Unemployment Rate Rises: What It Means for Your Money
This morning, the Bureau of Labor Statistics (the BLS) reported that the unemployment rate unexpectedly climbed from 6.1 percent up to 6.2 percent. Specifically, the economy created 209,000 jobs in July. Economists had expected that the economy would create 233,000 jobs and that the unemployment rate would fall to 6.0 percent.
This seems like bad news. After all, the economy created less jobs than expected and the unemployment rate rose. But the stock market hardly reacted. It only fell a fraction of a percent. In fact, earlier in the morning stock futures were pointing to another big down day after the Dow fell 300 points on Thursday. So why didn’t stocks fall substantially on what is seemingly bad news?
There are two reasons for this. First, a lot of investors believe that we live in a world were bad news is actually good. The reason for this is that if the economic news is bad, then the Federal Reserve will be less likely to continue to taper its bond buying program, and if the Fed provides this stimulus, it provides fuel for the stock market. Ironically, it follows from this line of reasoning that good news is bad for the stock market, which will lose this stimulus.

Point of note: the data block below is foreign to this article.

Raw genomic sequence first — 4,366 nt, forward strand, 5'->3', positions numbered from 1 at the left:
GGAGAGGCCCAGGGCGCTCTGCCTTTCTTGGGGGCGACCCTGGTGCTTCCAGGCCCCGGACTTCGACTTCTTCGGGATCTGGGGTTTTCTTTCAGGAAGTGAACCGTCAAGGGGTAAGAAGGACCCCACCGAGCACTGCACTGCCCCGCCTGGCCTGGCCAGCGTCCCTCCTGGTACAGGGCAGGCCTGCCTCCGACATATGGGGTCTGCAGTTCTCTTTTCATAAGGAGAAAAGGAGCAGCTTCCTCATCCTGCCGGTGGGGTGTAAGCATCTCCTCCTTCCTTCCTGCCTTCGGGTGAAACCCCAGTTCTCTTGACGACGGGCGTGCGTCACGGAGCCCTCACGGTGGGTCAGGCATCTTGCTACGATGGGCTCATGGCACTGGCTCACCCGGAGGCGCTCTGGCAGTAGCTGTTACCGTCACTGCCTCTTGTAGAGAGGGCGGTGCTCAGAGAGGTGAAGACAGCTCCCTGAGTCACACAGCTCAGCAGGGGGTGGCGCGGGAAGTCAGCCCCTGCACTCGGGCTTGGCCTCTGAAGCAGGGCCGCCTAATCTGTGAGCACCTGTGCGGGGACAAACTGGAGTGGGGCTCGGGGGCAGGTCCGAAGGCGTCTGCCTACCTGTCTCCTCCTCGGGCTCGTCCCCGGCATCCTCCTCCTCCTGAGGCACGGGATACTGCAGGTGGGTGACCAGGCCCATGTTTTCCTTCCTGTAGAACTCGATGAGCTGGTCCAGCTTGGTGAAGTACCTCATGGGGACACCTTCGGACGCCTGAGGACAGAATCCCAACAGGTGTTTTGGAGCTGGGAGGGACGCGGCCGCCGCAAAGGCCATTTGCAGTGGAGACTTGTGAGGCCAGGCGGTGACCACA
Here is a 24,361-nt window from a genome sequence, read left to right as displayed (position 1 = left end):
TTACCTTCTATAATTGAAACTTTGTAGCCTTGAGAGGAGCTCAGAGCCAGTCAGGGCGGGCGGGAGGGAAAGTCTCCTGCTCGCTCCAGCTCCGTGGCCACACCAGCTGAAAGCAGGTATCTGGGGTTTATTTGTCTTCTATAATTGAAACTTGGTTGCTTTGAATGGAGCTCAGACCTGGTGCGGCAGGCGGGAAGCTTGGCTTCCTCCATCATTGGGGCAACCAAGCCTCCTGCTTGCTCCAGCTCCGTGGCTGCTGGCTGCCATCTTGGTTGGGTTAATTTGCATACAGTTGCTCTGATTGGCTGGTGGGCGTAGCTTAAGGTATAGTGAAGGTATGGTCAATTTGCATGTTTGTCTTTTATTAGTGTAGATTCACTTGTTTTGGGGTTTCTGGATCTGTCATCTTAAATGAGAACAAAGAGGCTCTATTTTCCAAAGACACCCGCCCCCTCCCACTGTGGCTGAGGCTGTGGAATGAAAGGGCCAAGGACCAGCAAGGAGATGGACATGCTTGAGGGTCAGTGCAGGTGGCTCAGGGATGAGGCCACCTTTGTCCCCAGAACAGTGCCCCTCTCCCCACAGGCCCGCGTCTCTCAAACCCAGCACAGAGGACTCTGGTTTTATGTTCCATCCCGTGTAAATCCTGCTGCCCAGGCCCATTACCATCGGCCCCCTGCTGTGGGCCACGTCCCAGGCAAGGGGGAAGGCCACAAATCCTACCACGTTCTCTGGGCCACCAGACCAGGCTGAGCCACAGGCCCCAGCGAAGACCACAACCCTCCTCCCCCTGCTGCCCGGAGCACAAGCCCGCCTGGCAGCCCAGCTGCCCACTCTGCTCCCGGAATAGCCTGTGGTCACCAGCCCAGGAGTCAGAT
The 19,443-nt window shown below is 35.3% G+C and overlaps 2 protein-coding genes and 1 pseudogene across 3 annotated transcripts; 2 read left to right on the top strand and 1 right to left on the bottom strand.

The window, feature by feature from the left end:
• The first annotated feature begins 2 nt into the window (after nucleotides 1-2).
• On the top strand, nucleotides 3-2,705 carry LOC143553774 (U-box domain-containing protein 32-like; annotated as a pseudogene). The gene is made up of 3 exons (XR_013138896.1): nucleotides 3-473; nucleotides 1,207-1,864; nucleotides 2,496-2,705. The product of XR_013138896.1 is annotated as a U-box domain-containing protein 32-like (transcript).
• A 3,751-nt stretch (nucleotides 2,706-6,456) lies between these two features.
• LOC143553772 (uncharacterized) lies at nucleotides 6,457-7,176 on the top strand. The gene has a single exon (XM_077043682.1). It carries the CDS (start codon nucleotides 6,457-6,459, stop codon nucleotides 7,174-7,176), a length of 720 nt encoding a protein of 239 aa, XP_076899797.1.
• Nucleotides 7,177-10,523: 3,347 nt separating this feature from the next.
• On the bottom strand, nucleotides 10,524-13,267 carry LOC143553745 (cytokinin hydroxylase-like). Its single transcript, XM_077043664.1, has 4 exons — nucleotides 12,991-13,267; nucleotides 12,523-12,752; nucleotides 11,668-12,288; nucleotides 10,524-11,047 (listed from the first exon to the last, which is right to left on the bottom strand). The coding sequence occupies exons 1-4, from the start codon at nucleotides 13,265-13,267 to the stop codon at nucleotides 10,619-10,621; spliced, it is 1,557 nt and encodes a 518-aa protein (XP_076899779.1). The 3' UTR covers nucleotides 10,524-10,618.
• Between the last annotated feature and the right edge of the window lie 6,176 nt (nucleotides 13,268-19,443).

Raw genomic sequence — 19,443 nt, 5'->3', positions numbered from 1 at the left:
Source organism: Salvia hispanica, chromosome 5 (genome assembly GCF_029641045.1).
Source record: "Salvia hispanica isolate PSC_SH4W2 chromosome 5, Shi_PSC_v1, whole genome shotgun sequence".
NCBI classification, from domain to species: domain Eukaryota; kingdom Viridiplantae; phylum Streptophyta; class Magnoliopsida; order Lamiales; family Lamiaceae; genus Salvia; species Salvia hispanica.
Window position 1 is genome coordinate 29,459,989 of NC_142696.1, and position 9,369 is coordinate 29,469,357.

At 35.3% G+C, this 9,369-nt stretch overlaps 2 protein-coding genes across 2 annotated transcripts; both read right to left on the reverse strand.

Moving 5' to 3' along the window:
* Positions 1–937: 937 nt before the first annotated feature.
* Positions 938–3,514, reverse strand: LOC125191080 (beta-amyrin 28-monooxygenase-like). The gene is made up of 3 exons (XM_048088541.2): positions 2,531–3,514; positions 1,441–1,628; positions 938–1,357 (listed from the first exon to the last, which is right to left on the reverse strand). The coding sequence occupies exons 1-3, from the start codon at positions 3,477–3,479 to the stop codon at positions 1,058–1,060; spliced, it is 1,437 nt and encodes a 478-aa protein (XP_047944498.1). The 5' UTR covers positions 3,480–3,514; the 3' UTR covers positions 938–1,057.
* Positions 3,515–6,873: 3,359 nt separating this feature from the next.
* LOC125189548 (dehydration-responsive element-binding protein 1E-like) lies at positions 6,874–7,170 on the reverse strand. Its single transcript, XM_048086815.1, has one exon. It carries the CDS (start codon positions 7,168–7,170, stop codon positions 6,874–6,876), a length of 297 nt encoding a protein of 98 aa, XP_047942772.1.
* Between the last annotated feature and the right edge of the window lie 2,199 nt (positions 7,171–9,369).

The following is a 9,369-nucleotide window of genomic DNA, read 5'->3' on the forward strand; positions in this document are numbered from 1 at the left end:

Over the past several years, the stock market has been largely correlated with the Federal Reserve’s stimulus programs. When the Fed has been actively buying bonds the stock market has risen. However, when it has stopped buying bonds, the stock market has corrected. So investors believe that if the unemployment rate continues to climb that the Fed will add to its stimulus program and this will push the stock market higher.
Second, while the unemployment data is a highly politicized event, and while Wall Street makes a big deal out of it, this data doesn’t really impact the earnings of American corporations so much. There are a couple of reasons for this.
The first is that a lot of American companies get a great deal of, or even most of their earnings overseas. We live in a global economy, and the country in which a company is headquarters has less of an impact on its actual source of revenue. In the aggregate, the S&P 500 gets less than half of its revenues from the United States, meaning that the jobless rate in the United States doesn’t matter so much for these companies.
The second is that while a rising unemployment rate may be bad for the economy in the aggregate individual companies cut jobs in order to save money and become more efficient, and ironically this can actually be good for a company and generate a positive response from Wall Street. We have seen this recently, for instance, when Microsoft (NASDAQ:MSFT) shares rose when the company announced massive layoffs as new CEO Satya Nadella is implementing a new plan for the software giant.
Ultimately, I wouldn’t read too much into the jobless data when making long-term investment decisions. While traders, politicians, and the media like to make a big deal out of it, you should be more level headed and distanced from short-term market drivers.
Disclosure: Ben Kramer-Miller has no position in any of the securities mentioned in this article.